a formidable collection . . . it is rare that a continuous history of a place covering more than 20 years is to be found. Therefore, the papers have considerable professional value. . . . You will of course want to make this material . . . available and useful to students of Landscape Architecture.Beatrix Farrand to John Thacher, April 11, 1950
In April 1950, Beatrix Farrand wrote to Mildred Bliss recommending that extra staff be assigned to properly archive and catalog the collection of drawings, photographs, and letters that she was about to ship to Dumbarton Oaks. No longer designing landscapes, Farrand felt that her personal archive of Dumbarton Oaks design documentation was “of real value as few places have so long a carefully-kept record of attempts, accomplishments and failures. For the art of landscape these records are worthwhile and they should be kept safely, catalogued and protected” (B:BF 1950.04.06). Farrand soon wrote to the director, John Thacher, warning him that she would be sending “a formidable collection . . . it is rare that a continuous history of a place covering more than 20 years is to be found. Therefore, the papers have considerable professional value. . . . You will of course want to make this material . . . available and useful to students of Landscape Architecture” (B:BF 1950.04.11).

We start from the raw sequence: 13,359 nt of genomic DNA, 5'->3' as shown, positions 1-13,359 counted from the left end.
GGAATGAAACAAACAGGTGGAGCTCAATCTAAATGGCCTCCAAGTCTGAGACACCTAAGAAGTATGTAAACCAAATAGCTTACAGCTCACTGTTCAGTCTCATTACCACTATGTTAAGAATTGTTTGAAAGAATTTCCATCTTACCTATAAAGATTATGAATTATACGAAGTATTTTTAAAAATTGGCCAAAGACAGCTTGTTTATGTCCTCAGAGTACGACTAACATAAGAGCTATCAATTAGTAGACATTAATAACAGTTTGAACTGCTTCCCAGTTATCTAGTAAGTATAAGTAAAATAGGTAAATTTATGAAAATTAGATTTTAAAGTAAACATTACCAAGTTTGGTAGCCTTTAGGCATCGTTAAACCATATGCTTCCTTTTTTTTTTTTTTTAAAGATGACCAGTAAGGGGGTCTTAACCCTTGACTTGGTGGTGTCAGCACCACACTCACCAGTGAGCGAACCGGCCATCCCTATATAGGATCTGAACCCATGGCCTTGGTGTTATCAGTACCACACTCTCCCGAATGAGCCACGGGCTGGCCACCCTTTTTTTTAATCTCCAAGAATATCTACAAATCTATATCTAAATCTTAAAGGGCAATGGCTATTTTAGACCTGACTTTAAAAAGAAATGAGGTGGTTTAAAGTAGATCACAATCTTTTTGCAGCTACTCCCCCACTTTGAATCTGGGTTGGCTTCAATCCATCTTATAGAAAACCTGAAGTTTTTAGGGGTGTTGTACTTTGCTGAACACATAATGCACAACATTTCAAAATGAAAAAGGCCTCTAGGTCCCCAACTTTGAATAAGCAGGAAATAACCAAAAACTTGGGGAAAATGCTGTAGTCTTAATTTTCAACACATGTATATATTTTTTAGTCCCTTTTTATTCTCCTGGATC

Although the archive was accepted and properly stored in the Research Library, resources to catalog it proved insufficient. For six decades researchers struggled with the documentation for the design and construction of the gardens at Dumbarton Oaks. It is voluminous and much of the material is fragile. Many drawings are large; they are unwieldy to use in tandem with related photos or letters. None of the documentation was cataloged or indexed.
In 2009 Sheila Klos, the library director, decided the correspondence related to the gardens should be digitized, eliminating use of inferior microfilm copies of letters while still limiting the handling of originals. A professional indexer with a horticultural background was hired and a project was begun to enable easy computerized searching of the correspondence. In pursuing this goal the potential of online access to digital surrogates of the entire collection was recognized and the project expanded to include original drawings and historic photographs. Thus was born the Garden Archives project.
Explore the Archives